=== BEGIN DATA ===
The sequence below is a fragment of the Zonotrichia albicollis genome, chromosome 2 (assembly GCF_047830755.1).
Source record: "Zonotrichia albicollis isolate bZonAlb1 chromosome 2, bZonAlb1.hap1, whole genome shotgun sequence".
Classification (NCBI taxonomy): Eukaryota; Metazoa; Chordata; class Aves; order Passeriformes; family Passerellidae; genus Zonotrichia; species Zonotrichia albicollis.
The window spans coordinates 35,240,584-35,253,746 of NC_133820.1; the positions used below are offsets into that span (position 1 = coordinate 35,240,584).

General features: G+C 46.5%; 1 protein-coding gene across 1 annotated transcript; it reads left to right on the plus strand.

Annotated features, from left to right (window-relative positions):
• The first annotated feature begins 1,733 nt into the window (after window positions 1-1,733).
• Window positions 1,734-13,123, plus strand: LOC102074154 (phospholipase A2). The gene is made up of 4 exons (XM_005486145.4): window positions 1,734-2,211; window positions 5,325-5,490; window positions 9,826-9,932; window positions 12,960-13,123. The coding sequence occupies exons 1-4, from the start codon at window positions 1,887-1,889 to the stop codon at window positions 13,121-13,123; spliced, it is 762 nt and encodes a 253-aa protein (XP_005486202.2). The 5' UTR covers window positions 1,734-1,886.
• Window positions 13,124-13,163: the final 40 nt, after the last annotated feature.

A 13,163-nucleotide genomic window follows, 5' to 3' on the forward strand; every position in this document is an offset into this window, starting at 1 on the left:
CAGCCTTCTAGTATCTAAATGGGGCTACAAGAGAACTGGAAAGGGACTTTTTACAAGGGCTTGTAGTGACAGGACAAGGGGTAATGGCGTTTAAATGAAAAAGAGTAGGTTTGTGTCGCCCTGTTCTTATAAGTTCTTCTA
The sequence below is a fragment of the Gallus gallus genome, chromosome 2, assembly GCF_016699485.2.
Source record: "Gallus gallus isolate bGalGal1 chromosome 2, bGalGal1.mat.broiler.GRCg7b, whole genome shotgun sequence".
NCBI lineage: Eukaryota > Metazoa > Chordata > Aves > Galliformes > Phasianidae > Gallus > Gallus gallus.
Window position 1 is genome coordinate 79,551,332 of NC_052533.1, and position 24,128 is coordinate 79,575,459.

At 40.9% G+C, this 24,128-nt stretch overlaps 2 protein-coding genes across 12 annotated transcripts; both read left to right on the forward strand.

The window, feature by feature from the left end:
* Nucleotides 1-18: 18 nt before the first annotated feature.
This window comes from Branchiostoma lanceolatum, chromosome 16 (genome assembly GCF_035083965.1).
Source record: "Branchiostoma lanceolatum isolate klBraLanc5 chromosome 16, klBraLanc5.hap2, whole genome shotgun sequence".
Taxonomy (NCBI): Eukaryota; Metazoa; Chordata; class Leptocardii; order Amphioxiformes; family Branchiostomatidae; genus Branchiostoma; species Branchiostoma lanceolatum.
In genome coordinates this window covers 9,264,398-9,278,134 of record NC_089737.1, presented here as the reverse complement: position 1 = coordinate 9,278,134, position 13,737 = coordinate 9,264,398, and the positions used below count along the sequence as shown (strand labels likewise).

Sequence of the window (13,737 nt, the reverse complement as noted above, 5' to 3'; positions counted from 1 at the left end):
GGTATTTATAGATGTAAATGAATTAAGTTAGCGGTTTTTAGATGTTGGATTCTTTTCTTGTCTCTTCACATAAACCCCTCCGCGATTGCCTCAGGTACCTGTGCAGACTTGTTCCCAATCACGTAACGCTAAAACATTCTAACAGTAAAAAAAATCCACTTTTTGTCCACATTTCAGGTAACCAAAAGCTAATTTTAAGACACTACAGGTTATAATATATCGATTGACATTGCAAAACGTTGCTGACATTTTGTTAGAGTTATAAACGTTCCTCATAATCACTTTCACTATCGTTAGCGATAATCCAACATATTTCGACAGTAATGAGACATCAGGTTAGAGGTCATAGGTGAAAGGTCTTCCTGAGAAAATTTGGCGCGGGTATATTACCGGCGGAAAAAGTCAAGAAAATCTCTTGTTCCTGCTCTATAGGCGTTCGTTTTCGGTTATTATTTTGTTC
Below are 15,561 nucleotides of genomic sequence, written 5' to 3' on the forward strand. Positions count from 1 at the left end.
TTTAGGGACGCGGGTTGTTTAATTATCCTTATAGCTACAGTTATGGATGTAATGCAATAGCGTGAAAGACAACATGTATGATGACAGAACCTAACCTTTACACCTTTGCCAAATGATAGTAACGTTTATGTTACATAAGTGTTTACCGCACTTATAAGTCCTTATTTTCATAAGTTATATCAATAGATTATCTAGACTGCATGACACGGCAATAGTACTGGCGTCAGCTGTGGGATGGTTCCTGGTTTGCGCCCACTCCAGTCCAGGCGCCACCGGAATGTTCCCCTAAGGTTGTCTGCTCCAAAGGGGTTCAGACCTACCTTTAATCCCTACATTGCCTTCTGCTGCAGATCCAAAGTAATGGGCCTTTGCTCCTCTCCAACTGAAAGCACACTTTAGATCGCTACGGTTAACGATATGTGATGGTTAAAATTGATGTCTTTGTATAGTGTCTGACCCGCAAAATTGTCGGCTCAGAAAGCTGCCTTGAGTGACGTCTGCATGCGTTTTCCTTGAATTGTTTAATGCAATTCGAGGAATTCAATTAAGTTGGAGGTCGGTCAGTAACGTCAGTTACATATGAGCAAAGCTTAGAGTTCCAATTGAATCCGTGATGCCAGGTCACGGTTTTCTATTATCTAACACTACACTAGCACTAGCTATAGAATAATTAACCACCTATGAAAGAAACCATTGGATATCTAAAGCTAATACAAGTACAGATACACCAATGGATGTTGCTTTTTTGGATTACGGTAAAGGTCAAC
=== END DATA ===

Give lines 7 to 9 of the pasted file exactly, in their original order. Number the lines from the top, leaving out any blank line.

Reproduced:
• The first annotated feature begins 1,733 nt into the window (after window positions 1-1,733).
• Window positions 1,734-13,123, plus strand: LOC102074154 (phospholipase A2). The gene is made up of 4 exons (XM_005486145.4): window positions 1,734-2,211; window positions 5,325-5,490; window positions 9,826-9,932; window positions 12,960-13,123. The coding sequence occupies exons 1-4, from the start codon at window positions 1,887-1,889 to the stop codon at window positions 13,121-13,123; spliced, it is 762 nt and encodes a 253-aa protein (XP_005486202.2). The 5' UTR covers window positions 1,734-1,886.
• Window positions 13,124-13,163: the final 40 nt, after the last annotated feature.